“I was devastated all over, just like the first day,” Haider said. “The doctor said, ‘It’s treated, but not cured. I want you to be cured.’ ”
By the time Haider started the second round, her hair was long gone. Her skin was dark and dry. Her mouth was full of sores.
She also started feeling extreme pain in her muscles, joints and bones. She frequently felt weak and passed out, requiring blood transfusions.
Dealing with her diagnosis was challenging, especially after being uprooted from her home in Iraq.
“We were still new. I’m still learning,” Haider said. “It was tough, but at the same time, when we heard that this is the right place for treating lymphoma, we were also relieved.”
By November, Haider was done with treatments and declared free of cancer. For nearly two months after treatment she attempted to regain her strength. But she still struggled to feel like herself.
Walking across the room felt taxing. Bending over to pick up something from the floor made her feel like she was 90.
Haider packed on about 35 extra pounds during her treatments. Some patients gain weight during treatments and others lose weight, said Dr. James Armitage, who treated Haider.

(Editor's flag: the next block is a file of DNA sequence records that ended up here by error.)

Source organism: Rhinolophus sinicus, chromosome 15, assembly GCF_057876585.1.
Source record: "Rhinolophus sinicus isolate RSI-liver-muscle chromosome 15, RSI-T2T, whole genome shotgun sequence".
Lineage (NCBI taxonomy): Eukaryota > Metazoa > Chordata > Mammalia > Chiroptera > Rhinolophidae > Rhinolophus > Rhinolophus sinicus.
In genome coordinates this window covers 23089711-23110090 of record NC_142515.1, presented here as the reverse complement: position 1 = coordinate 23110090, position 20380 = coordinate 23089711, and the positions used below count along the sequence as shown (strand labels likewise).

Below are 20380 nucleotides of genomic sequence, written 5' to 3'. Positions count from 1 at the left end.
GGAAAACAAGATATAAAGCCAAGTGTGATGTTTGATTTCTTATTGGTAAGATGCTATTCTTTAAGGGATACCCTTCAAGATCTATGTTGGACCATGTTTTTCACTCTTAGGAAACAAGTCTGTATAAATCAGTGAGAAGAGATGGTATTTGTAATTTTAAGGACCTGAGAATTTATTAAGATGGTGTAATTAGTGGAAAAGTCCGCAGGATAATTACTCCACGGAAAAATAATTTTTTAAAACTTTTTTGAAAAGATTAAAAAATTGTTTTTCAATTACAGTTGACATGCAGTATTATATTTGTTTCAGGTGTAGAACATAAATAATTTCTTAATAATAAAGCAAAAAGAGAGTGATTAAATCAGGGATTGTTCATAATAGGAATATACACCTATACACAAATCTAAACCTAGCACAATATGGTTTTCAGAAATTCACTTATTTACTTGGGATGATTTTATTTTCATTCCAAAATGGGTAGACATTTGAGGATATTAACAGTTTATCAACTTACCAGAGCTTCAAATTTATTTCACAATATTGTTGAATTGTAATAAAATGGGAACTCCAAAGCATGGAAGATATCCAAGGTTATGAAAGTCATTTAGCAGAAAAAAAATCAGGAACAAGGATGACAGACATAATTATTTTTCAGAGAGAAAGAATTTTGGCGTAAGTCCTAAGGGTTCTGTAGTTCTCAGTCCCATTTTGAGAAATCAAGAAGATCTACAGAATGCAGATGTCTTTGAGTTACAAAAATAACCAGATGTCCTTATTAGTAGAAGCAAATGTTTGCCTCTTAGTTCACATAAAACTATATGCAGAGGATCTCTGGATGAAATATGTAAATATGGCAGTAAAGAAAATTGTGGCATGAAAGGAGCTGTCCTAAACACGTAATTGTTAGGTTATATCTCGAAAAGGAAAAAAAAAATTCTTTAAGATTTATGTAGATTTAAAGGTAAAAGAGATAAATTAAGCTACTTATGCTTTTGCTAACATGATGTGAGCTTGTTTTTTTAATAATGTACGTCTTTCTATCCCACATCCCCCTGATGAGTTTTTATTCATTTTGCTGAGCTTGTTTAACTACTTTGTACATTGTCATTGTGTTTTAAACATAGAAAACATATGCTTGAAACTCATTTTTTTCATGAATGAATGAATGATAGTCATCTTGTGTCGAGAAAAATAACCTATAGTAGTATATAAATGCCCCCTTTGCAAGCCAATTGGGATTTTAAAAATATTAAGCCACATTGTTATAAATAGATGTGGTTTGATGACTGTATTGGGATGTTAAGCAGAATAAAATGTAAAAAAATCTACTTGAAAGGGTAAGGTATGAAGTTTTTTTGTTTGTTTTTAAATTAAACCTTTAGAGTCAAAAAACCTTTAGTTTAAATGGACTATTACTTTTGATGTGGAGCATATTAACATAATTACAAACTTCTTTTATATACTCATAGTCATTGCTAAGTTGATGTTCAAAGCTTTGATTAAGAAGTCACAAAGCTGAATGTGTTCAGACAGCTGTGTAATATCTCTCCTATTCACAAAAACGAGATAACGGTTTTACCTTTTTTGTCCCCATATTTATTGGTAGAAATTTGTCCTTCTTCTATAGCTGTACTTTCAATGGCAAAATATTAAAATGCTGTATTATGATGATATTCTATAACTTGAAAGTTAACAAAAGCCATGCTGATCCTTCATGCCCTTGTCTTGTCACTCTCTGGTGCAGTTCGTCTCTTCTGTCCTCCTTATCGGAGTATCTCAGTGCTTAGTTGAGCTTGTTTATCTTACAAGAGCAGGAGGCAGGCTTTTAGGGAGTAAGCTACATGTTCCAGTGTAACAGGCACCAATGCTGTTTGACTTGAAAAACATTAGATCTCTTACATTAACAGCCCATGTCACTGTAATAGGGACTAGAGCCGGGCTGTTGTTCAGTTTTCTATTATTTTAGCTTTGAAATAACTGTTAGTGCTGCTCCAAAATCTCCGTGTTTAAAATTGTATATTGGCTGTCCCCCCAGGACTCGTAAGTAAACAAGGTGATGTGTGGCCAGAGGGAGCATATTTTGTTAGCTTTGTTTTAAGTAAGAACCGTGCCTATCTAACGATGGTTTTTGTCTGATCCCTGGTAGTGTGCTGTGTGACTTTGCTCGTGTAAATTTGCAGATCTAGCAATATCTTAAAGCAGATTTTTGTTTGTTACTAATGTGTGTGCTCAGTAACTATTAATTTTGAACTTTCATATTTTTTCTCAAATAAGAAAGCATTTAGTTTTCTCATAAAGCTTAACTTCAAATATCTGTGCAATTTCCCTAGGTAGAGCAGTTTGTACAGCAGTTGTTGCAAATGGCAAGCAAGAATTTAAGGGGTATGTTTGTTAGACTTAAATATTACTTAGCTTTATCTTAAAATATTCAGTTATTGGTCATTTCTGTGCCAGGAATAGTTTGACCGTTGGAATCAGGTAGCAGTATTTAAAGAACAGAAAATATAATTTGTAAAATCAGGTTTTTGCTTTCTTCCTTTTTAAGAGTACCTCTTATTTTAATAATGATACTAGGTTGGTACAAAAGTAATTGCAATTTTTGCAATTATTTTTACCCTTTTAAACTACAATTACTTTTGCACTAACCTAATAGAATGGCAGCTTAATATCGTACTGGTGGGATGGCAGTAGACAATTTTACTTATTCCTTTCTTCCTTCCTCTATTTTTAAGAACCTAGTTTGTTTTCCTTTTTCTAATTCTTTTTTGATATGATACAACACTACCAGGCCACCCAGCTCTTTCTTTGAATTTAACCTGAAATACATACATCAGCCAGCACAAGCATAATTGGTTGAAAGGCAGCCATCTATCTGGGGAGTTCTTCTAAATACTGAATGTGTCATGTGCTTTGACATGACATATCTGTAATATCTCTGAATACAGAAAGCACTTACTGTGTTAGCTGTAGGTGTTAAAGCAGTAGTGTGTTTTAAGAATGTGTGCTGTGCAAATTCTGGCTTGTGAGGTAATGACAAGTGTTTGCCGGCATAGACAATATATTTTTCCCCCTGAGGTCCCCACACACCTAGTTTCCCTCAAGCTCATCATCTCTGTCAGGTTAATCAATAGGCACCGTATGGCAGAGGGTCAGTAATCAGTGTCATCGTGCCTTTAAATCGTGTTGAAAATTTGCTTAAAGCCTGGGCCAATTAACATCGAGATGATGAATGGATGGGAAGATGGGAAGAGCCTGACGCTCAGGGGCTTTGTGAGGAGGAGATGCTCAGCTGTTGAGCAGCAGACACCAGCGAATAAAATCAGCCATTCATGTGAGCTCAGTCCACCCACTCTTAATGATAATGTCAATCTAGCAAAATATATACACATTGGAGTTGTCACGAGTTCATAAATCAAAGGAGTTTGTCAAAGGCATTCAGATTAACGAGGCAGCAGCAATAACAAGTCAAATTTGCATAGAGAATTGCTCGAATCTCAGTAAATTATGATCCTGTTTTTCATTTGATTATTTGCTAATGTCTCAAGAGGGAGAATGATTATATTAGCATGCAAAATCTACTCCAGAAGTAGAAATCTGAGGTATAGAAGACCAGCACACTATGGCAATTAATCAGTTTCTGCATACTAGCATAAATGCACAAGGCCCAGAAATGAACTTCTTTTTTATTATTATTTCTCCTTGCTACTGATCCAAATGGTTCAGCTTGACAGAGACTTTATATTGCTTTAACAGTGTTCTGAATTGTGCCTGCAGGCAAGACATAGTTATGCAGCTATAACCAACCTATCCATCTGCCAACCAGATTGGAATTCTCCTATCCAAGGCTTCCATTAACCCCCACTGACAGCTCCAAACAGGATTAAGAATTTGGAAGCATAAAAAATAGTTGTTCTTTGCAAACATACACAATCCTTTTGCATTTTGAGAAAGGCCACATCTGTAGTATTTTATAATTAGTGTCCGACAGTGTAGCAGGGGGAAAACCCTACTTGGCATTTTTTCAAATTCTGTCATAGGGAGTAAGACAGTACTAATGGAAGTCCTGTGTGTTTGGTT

Exercise is particularly helpful to cancer patients and survivors, Armitage said. Studies show cancer patients who exercise have a better quality of life, in addition to its more well-known benefits, according to the American Cancer Society.
Maintaining a healthy weight, eating right and being physically active may help reduce the risk of a second cancer as well as chronic diseases, according to the organization.
The cancer society recommends that survivors take part in regular physical activity, return to daily activities as soon as possible after diagnosis, exercise 150 minutes a week and include strength training exercises twice a week.
A friend encouraged Haider to try the Livestrong at the YMCA program. The 12-week exercise program is designed to help cancer survivors reclaim their health by building muscle and strength, increasing flexibility and endurance, as well as improving confidence and self-esteem.